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Is the timely publication of clinical trial results a reality?


The push for transparency of clinical trial data has gathered momentum over recent years. The World Health Organization (WHO) has called for journal submission of trial results within one year of study completion, and publication within 2 years. The International Federation of Pharmaceutical Manufacturers has pledged to publish all Phase III data and any clinically significant results irrespective of outcome. Good Publication Practice guidelines (GPP3) call for the submission of all clinical studies relating to licensed products within 12 months of study completion if possible (preferably in a peer-reviewed journal).

In response, Pfizer has conducted an investigation into all Pfizer sponsored clinical studies that completed in 2010 and involved Pfizer prescription products. The proportion of published studies and the median time to publication were evaluated. The analysis found that 85% of studies had been published, and the median time to publication was 31 months. Only two studies had not yet been submitted and seven were not going to be published as they were considered of limited value due to recruitment difficulties resulting in early termination, although data are available on Journal rejection of manuscripts (more than 50% of articles were rejected at least once) contributed to the publication time delay. Other factors that may have resulted in a delay included liaising with multiple authors in different time zones and with different priorities, and unsuitable journal selection.

The results observed were comparable to other published studies. The authors of the article call for the industry as a whole (authors, sponsors and editors) to come together and explore ways to streamline the publication process in order to comply with the timeframes outlined by the WHO and GPP3.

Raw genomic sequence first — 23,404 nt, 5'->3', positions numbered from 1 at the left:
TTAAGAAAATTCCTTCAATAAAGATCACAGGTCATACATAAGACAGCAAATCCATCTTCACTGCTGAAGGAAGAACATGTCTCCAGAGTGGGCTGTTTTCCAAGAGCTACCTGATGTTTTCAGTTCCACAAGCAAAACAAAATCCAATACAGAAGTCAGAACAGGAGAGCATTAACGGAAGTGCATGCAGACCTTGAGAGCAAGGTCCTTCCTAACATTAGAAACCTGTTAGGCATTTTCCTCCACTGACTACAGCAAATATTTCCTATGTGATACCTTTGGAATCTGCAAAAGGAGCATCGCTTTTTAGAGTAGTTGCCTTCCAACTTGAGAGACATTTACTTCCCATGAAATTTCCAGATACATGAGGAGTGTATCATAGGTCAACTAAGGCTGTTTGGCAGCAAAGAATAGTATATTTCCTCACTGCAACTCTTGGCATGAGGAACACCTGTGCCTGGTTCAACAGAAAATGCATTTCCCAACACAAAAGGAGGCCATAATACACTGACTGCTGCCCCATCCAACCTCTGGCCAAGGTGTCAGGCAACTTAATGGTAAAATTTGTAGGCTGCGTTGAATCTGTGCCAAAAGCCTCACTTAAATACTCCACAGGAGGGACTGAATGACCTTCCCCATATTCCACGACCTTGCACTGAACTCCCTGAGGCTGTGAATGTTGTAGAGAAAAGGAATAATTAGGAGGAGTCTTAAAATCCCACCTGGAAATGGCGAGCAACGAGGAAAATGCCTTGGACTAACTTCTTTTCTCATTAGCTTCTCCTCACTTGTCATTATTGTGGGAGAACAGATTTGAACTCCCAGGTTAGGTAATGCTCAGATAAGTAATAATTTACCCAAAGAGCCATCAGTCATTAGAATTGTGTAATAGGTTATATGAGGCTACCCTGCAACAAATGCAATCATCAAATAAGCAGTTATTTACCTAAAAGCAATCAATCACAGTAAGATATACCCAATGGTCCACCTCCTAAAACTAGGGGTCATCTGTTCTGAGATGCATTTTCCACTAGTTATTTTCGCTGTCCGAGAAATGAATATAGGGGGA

Summary by Jo Chapman, PhD from Aspire Scientific.

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One thought on “Is the timely publication of clinical trial results a reality? Leave a comment

  1. I do wonder about the 12-month time frame for full publication. It takes 90 days to get a solid CSR after LPLV (I read that in the EMWA journal somewhere, but would be happy to have a CRO comment) then about 23 weeks for a reasonably smooth manuscript to get to submittable state (assuming everyone comments when they’re supposed to and things go as expected, of course), so that only leaves about 3 months for journal editorial assessment, peer review, turning around comments (again, with all the appropriate approvals) and proofs. So if your authors are realistic enough to pick an appropriate journal, everyone behaves in terms of turnaround times and your peer reviewers are willing and able to comment in a timely fashion, it might be achievable.. But in the real world?

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